| Lessons from Leonardo and
At a recent meeting of NASA Project Managers (PMs), I
noticed a striking similarity between an exercise in project
management and what I had learned in a drawing class only
a few days earlier. The art instructor gave a pre-class
lecture on drawing live subjects and showed us the following
drawings. (See figures below.)
The instructor asked the class to pay particular attention
to the horse's legs in the drawing (Figure 1) by
the great master (and scientist) Leonardo da Vinci. The
class had to chuckle because it appeared that Leonardo
couldn't decide where to place the horse's legs. The instructor
then asked the class to look closely at a Michelangelo
drawing (Figure 2) and try to determine which parts
were arms and legs.
|Fig. 1. "Nude
on Horseback" by Leonardo da Vinci (Royal Library,
|Fig. 2. "Christ
Rising from the Tomb" by Michelangelo (Louvre, Paris)
Next, the instructor presented a drawing by another
great master, Peter Paul Rubens (Figure 3), and
asked the class to guess how many limbs Mercury had
in this drawing. She then asked why the class thought
these Great Masters would have made such drawings? The
class pondered at length and offered their opinions,
but by and large they were all surprised at the answer.
It seemed strikingly self-evident. The Great Masters
knew that they needed to leave their options open until
the very last.
The placement of such important parts, such crucial parts
as the arms and legs, was so critical to the success of
the piece that the artists devoted the bulk of their time
and attention to this. The details such as the fingernails
were easy for the Master to draw and thus received the
least amount of time and effort. But more importantly,
the details are left for last for a much more significant
reason. If the artist were to draw say the ear in all
its glory and detail, and found the head was not sized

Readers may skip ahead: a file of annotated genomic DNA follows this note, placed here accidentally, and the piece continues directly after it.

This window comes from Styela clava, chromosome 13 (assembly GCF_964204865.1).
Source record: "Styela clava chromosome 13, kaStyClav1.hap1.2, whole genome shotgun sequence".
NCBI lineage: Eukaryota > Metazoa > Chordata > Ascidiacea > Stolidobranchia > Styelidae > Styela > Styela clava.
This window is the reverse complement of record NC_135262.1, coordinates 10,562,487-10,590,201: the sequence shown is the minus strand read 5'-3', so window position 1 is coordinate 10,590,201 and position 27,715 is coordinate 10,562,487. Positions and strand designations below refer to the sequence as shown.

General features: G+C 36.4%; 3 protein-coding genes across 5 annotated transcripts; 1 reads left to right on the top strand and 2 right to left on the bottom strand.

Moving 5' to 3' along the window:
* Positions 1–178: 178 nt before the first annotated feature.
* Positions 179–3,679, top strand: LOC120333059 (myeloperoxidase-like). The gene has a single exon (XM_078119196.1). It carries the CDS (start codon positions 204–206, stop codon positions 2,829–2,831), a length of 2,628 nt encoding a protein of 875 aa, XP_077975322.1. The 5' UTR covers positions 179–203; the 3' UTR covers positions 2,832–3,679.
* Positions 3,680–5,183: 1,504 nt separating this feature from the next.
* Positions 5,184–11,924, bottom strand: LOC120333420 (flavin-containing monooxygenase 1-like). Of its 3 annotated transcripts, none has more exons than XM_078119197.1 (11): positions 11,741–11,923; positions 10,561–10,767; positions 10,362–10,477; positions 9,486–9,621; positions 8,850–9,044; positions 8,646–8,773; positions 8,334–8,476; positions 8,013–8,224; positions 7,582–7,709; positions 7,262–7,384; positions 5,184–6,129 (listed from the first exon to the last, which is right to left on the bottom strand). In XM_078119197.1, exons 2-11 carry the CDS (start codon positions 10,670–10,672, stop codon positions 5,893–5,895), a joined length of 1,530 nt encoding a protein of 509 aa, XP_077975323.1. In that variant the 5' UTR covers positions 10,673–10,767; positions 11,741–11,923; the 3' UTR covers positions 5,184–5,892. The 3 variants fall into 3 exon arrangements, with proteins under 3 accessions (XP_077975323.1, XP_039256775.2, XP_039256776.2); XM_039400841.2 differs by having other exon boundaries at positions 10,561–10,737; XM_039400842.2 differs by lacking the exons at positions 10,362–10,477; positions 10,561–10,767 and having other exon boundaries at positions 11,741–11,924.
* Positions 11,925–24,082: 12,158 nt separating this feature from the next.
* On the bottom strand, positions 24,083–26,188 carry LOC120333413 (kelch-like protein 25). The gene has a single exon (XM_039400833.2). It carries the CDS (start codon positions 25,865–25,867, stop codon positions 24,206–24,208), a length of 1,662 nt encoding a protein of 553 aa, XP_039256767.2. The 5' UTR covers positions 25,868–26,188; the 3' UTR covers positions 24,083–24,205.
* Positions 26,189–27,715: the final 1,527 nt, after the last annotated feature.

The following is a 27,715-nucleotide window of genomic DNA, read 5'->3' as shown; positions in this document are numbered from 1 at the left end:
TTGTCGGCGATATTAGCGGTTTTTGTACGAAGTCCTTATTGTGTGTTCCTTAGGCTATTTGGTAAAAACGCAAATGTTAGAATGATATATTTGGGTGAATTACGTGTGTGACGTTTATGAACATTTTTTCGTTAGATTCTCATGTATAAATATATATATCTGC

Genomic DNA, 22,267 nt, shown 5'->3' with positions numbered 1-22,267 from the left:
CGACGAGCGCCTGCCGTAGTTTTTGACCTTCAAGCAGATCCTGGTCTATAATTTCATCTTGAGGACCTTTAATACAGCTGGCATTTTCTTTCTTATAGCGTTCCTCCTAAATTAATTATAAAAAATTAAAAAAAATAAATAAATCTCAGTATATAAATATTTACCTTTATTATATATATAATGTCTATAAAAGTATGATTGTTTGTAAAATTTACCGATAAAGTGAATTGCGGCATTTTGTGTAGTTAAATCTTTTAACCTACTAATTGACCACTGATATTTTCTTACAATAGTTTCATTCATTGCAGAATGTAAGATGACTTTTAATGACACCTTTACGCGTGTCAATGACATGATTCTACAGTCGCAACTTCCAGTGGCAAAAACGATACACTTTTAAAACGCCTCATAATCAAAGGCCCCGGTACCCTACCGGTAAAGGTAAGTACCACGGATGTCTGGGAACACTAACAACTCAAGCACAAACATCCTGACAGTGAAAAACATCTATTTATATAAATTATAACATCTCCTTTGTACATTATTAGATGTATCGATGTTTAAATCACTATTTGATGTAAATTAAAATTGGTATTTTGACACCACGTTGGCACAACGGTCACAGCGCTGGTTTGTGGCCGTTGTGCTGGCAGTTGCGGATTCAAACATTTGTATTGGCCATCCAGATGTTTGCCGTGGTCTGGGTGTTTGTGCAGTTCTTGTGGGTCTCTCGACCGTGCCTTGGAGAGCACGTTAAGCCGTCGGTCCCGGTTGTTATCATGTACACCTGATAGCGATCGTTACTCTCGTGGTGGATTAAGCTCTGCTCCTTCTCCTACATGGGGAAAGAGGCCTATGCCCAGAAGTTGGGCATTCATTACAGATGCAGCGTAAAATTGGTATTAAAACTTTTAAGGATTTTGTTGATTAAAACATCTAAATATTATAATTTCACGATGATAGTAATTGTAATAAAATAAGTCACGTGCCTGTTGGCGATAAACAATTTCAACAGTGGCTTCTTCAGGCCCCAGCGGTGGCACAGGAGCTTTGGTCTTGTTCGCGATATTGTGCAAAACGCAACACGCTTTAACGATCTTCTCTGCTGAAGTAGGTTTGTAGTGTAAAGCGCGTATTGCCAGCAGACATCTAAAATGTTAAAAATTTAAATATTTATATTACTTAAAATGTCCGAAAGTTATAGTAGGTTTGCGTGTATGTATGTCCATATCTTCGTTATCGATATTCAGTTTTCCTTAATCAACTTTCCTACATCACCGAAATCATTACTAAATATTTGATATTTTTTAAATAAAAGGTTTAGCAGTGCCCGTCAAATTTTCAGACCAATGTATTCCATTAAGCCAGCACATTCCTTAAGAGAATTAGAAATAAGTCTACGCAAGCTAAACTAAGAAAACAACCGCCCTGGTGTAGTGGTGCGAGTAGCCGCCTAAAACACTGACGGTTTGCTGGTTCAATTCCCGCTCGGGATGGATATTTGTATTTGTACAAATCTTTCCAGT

appropriately for the rest of the body or was slightly
out of position, then the time the artist spent on the
ear would have been completely wasted and may have required
him to scrap the entire piece.
|Fig. 3. "Study
for Mercury Descending" by Peter Paul Rubens (Victoria
and Albert Museum, London)
The human eye and brain are extremely discerning and
capable of detecting the slightest misplacement or disproportion.
Hence, the artist must spend the bulk of his energies
in placement and sizing.
Armed with this powerful insight, the class was instructed
to spend the next two hours drawing a live model.
At the end of 1 1/2 hours, the instructor had the
class pause to review each other's drawings. Many were
working diligently on their details such as the ankle,
the jaw, the hands, etc. She brought the class's attention
to one individual's drawing and said, "this is what
an advanced student's drawing should look like at this
point" (see Figure 4).
The instructor directed the class to step back from their
drawings and look at them from a few feet away. Sure enough
there were legs floating in air, arms looking emaciated
in comparison to the trunk of the body, and heads grossly
under and oversized for the body; but they had all added
too much detail to move or resize the figure. The instructor
reminded the class -- "you can add the details only after